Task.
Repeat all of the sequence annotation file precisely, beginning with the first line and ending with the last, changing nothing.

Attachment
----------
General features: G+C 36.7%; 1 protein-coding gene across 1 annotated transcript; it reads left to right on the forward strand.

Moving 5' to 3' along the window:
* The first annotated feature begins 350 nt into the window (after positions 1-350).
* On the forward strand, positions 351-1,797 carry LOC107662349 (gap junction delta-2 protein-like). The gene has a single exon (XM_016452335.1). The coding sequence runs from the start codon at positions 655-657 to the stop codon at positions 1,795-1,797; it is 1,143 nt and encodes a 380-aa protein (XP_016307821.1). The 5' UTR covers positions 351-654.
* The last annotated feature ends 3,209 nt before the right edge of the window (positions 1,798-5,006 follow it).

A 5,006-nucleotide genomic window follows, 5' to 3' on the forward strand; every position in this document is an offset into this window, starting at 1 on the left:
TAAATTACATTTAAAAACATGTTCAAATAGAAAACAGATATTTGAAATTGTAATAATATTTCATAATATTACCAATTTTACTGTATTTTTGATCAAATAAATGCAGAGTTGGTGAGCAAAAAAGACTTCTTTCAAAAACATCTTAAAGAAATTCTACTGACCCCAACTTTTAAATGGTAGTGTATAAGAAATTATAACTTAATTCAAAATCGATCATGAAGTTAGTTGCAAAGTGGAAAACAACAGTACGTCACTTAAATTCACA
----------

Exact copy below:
General features: G+C 36.7%; 1 protein-coding gene across 1 annotated transcript; it reads left to right on the forward strand.

Moving 5' to 3' along the window:
* The first annotated feature begins 350 nt into the window (after positions 1-350).
* On the forward strand, positions 351-1,797 carry LOC107662349 (gap junction delta-2 protein-like). The gene has a single exon (XM_016452335.1). The coding sequence runs from the start codon at positions 655-657 to the stop codon at positions 1,795-1,797; it is 1,143 nt and encodes a 380-aa protein (XP_016307821.1). The 5' UTR covers positions 351-654.
* The last annotated feature ends 3,209 nt before the right edge of the window (positions 1,798-5,006 follow it).

A 5,006-nucleotide genomic window follows, 5' to 3' on the forward strand; every position in this document is an offset into this window, starting at 1 on the left:
TAAATTACATTTAAAAACATGTTCAAATAGAAAACAGATATTTGAAATTGTAATAATATTTCATAATATTACCAATTTTACTGTATTTTTGATCAAATAAATGCAGAGTTGGTGAGCAAAAAAGACTTCTTTCAAAAACATCTTAAAGAAATTCTACTGACCCCAACTTTTAAATGGTAGTGTATAAGAAATTATAACTTAATTCAAAATCGATCATGAAGTTAGTTGCAAAGTGGAAAACAACAGTACGTCACTTAAATTCACA